Stockmarket falls further: Economy roundup
Tuesday, January 8, 2008/
Australian stocks continued to fall further this morning, adding to yesterday’s sharp 2.3% fall as US recession fears worsen.
The benchmark S&P/ASX200 index closed yesterday at 6161.6 points before heading south to 6140.6 at 1.00pm today.
Investors are pinning their hopes on a speech on Thursday from US Federal Reserve chairman Ben Bernanke as to whether the US central bank will cut rates significantly at its meeting at the end of January.
Business executives are already becoming jittery about the year ahead. The latest Dun & Bradstreet business expectation survey says that interest rates and petrol prices are the primary concerns in the quarter ahead.
The tightening credit market and inflationary prices is placing pressure on businesses, with more than half the executives surveyed expecting to increase selling prices in the March quarter. And expectations for sales and profits growth have fallen for the fist time in four quarters.
Meanwhile there is some positive news on the November dwelling approvals and on the takings from the Christmas retail period.
After a relatively flat few months, there was a sharp 8.9% spike in apartment approvals in November. The rise follows a 3.6% fall in October and an 8% jump in September. The result was way above expectations.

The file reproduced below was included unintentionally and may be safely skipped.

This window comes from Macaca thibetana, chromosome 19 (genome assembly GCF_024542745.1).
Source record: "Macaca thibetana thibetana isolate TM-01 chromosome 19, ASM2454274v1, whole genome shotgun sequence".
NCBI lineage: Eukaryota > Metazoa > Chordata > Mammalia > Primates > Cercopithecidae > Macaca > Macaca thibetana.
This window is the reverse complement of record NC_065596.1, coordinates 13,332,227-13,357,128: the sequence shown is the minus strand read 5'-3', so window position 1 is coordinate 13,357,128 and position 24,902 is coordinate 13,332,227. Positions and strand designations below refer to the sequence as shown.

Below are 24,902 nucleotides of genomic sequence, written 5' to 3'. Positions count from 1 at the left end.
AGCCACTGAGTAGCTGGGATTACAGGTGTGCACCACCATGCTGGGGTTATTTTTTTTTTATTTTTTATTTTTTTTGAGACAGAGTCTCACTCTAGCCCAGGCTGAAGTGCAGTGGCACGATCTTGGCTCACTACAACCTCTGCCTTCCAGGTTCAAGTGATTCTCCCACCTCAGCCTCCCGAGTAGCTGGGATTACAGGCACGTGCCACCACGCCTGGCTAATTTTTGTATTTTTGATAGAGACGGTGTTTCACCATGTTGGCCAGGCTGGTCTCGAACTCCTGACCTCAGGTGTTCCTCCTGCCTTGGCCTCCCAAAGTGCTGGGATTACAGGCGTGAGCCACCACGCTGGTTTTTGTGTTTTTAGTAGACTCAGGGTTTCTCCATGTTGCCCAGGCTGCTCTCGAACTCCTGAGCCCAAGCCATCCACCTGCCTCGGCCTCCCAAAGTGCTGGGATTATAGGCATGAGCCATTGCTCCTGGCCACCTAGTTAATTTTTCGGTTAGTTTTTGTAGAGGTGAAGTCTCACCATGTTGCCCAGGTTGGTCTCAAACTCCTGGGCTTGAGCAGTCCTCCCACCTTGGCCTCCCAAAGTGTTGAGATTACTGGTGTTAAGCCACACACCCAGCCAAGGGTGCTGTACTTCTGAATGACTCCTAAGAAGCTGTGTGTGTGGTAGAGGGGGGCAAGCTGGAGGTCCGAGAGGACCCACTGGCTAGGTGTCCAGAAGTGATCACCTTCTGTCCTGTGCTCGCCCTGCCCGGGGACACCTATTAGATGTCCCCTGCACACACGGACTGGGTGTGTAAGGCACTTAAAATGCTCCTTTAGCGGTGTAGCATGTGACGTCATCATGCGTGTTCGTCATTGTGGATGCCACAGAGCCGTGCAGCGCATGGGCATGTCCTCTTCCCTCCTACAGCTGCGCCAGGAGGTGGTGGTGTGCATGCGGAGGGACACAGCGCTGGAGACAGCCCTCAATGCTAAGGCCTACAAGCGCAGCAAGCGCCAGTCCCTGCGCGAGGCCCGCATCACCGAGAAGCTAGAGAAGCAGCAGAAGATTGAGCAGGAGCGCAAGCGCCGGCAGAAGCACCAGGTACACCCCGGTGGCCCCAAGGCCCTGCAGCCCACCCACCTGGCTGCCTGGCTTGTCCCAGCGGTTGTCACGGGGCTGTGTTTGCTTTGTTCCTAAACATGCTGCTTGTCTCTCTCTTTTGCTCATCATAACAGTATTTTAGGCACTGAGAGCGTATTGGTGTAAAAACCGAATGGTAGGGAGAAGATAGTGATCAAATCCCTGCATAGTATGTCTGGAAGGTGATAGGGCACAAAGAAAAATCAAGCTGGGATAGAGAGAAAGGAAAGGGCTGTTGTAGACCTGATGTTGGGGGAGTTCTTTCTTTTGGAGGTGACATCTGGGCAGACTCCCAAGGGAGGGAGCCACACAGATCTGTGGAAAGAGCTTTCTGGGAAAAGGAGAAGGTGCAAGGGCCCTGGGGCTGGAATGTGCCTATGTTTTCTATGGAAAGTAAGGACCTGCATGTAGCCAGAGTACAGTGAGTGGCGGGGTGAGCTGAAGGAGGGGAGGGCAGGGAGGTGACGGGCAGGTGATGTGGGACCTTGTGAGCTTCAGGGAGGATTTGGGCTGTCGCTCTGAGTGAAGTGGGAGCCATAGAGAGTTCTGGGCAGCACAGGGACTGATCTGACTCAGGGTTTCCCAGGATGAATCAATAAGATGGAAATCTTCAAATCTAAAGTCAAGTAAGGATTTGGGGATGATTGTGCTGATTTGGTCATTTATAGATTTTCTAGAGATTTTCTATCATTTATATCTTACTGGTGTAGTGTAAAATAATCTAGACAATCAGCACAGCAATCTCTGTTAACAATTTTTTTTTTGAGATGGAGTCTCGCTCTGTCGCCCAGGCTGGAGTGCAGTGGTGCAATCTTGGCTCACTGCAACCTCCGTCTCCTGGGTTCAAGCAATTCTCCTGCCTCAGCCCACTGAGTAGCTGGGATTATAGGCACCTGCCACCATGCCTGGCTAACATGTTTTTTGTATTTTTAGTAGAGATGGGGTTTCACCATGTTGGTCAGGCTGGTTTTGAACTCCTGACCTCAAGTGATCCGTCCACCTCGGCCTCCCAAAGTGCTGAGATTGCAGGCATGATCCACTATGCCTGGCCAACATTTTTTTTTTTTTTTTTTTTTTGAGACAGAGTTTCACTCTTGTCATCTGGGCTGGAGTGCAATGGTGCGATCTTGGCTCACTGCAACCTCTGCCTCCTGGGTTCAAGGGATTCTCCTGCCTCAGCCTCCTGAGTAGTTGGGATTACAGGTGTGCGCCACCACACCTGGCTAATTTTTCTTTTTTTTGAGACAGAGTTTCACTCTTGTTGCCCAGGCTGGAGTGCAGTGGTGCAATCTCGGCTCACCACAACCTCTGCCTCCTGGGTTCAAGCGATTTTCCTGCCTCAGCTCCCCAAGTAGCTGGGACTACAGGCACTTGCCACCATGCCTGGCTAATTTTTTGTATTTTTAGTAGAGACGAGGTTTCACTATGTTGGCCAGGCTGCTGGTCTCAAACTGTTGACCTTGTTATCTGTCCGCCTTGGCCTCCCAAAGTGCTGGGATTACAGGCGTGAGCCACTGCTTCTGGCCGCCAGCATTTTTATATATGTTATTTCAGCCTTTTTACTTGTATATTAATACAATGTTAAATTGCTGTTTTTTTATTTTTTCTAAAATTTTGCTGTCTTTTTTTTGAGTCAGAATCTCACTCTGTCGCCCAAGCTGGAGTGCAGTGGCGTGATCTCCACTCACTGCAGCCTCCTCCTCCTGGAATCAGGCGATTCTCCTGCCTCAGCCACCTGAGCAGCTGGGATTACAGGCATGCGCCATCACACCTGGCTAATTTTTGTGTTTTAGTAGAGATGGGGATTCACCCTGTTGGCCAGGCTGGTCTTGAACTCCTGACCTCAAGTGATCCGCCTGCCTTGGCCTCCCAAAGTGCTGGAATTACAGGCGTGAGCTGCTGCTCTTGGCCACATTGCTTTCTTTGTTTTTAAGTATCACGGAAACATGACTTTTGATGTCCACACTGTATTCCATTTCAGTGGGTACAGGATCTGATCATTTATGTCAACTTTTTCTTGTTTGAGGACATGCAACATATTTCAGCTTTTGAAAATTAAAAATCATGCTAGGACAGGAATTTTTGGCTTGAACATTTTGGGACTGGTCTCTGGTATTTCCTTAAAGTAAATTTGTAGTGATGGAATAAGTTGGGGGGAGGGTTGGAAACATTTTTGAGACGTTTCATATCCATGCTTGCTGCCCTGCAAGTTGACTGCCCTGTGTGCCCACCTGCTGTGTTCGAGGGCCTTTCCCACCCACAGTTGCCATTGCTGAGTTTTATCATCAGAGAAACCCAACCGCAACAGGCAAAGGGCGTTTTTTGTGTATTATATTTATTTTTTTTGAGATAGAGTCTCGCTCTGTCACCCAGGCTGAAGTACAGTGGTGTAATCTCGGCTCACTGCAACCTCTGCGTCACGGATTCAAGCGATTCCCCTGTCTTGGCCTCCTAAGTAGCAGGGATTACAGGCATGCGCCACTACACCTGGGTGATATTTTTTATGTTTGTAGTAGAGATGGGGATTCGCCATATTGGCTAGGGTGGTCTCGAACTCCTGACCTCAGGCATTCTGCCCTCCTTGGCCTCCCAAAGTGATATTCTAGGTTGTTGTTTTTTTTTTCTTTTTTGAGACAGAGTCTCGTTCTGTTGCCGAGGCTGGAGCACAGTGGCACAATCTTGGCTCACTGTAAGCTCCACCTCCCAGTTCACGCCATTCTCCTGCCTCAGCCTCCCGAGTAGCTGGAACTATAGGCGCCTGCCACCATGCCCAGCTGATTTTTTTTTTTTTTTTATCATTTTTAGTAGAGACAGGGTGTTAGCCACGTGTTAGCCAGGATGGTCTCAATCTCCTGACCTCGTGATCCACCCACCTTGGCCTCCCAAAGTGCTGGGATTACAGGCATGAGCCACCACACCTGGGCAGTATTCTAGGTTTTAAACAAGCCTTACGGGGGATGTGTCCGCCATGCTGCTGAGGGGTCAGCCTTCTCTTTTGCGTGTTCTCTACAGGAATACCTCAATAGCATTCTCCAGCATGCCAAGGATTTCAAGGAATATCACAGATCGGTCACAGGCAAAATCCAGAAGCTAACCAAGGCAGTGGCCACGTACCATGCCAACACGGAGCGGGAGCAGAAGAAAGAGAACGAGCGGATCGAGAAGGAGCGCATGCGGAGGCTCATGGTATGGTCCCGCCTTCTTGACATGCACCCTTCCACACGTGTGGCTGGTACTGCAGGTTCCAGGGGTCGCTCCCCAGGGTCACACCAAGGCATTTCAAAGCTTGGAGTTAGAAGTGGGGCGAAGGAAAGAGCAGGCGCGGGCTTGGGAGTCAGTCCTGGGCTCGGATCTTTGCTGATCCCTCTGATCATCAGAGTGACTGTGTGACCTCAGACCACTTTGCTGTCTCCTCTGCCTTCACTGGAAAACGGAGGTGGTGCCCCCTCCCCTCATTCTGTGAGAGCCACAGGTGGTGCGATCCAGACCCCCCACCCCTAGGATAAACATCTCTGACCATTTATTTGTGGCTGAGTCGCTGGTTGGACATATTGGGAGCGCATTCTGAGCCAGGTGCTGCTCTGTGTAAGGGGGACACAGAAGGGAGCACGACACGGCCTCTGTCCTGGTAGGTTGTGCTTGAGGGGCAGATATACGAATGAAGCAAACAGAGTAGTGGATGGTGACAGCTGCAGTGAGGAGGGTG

A massive spike in apartment approvals in NSW (+67.5%) was mainly responsible for the November jump. This is likely to be due to several large multi-unit developments gaining approval in the month.
Private house approvals saw a more moderate rise, up 0.3% for teh month after a 1.6% gain in October and a 3.2% rise in September.
Peak retail industry body the Australian Retailers Association (ARA) said the 2007 Christmas period exceeded expectations with cash registers across the country ringing with $36.5 billion in retail sales.
According to ARA executive director Richard Evans, although the figures are in line with original projections, expectations for the 2007 Christmas period were lowered to $35.4 billion after the interest rate rise in November.
“Retail sales from mid-November to Christmas eve are up 7.4% on last year, making it the largest increase in close on a decade,” Evans said.
On a state basis, NSW sales accounted for $12.1 billion (33%), Victoria $8.8 billion (24%), Queensland $7.4 billion (20%), WA $4.1 billion (11%) SA $2.6 billion (7 %), Tasmania $747 million (2%), ACT $395 million (1%), NT $390 million (1%).
“Obviously consumer confidence is still high across Australia and recent interest rate rises, which have perhaps been offset by recent tax cuts, did not dampen consumer spending over the Christmas period.
“Many home owners are also ahead of their mortgage payments thus reducing potential impact of the Christmas spend. We also don’t see petrol prices affecting retail sales over this period,” Evans said.
Key categories included food ($13.5 billion), household/entertainment ($5.3 billion), hospitality ($5.1 billion), department stores ($3.6 billion), clothing and footwear ($2.5 billion) and recreational ($1.7 billion).